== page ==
To some, it may seem like a travesty to even think about including competitive video games in the Olympics. It’s true, the Olympics motto Citius, Altius, Fortius, (Higher, Faster, Stronger) is a nod to pure physicality – the idea of pushing the body to its limits. Still, the modern Olympics has shown that diversification of events is important. While many events showcase those basic tenants of athletic ability, the Olympics are also home to events like Curling, Racewalking and Table Tennis.
The goal is not to disparage those events or the athletes that compete in them but to show that the Olympics has added a wide range of events to showcase sports in its many forms. Now the question is, will the International Olympic Committee (IOC) expand its definition of sports to the virtual arena? Simply, will esports be in the Olympics?
I am not a member of the IOC – unfortunately – so I hold no sway in the matter. And I can’t tell you what the discussions are like behind closed doors. The goal of this piece is to examine the international competitions that have already included esports and quotes from IOC officials. Then lay out some pros and cons for both sides of the debate.
The Violence Problem at the IOC’s Esports Forum
The Olympic Committee is already discussing esports. On July 21st they held an Esports Forum where they brought in many of the top voices on the subject to talk at the Olympic museum in Lusanne, Switzerland. Conversations included “What Defines the Olympic Movement?” and “A Day in the Life of Esports Athletes.”
Rick Fox, the former NBA player and actor, moderated many of the talks; he’s now the owner of Echo Fox and proved to be a great voice to help bridge the gap between traditional and virtual sports.
“I’m the son of an Olympian, I played with Olympians in the NBA for 14 years,” Fox said in the opening remarks. “I was raised with the Olympic values and see many of those values in [esports.]”
The major issue for the IOC comes down to violence in games. That was clear in a conversation Thomas Bach, the president of the IOC, had with Jacob “Jake” Lyon a professional Overwatch player for the Houston Outlaws.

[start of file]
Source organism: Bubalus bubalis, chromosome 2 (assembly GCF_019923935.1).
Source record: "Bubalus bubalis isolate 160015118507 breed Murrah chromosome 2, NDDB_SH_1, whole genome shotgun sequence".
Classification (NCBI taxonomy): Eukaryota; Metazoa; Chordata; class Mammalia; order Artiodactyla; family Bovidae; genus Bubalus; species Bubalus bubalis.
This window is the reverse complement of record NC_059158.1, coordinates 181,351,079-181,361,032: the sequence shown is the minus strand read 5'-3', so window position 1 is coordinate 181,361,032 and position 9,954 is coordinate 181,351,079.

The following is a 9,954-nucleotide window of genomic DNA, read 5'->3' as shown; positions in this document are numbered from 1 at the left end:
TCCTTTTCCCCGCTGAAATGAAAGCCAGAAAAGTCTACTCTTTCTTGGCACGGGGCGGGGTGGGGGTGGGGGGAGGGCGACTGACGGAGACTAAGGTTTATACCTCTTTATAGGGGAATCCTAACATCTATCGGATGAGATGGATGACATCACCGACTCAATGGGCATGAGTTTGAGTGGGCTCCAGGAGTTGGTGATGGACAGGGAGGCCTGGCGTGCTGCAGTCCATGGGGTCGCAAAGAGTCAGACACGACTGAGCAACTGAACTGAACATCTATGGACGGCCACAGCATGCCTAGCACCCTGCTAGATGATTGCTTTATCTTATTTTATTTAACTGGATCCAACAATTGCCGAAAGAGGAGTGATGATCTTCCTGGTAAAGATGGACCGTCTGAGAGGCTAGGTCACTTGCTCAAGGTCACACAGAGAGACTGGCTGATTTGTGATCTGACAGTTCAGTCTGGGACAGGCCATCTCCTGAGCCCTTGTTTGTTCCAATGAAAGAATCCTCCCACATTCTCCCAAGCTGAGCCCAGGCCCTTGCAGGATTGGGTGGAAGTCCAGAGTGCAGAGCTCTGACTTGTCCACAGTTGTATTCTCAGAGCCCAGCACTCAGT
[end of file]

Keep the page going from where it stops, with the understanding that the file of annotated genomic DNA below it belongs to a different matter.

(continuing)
“Does the game itself meet the Olympic values?” Bach questioned. “There we have a great need for a discussion. The Olympics can’t have glorification of violence. This red line can’t be crossed by the Olympic movement.”
What exactly the IOC defines as violent isn’t directly clear. It can be assumed that realism based first-person shooter titles like Call of Duty and CS:GO are too violent. The question is, does their definition of violence stretch to more fantasy based shooters like Overwatch or Fortnite? The next step down in violence would be the MOBA genre but the top-down view of League of Legends, Starcraft II and Dota make the games feel more like strategy than quick reaction shooting.
Those encompass the main genres. As for games that a purely non-violent, there are card games like Hearthstone, which is pure strategy but with no physical component. Sports simulation games like NBA 2K and FIFA could be what the IOC is specifically targeting but only FIFA has a large esports following. Rocket League could be a dark horse because it actually replicates traditional sports and has no real violence in game.
Ultimately Jake brings up a great point in rebuttal. Yes, some of these games depict violence, but ultimately nobody is actually getting hurt. Can you say the same about boxing, an Olympic sport since 1904? How about extreme sports like snowboarding or luge that have caused deaths in the last decade?
Other Olympic sports have roots in historical violence. Fencing replicates duels that used to end in death but are now sporting. (Bach was a champion fencer by the way.) How about the biathlon where athletes ski and shoot out targets? To ignore the overlap between competition and violence is to ignore the very root of competition itself. Esports cause fewer injuries worldwide than virtually every other sport and studies have shown that violent video games do not lead to violent tendencies.
Early Esports Adopters
Esports has already become adopted by some notable traditional sports competitions that share similarities to the Olympics. The first is the Asian Games. 2018 is the first year that esports will be included with the event that is held by the Olympic Council of Asia (OCA). It’s a big step forward for esports on the international stage and the IOC will be watching the success and engagement of esports at the event closely.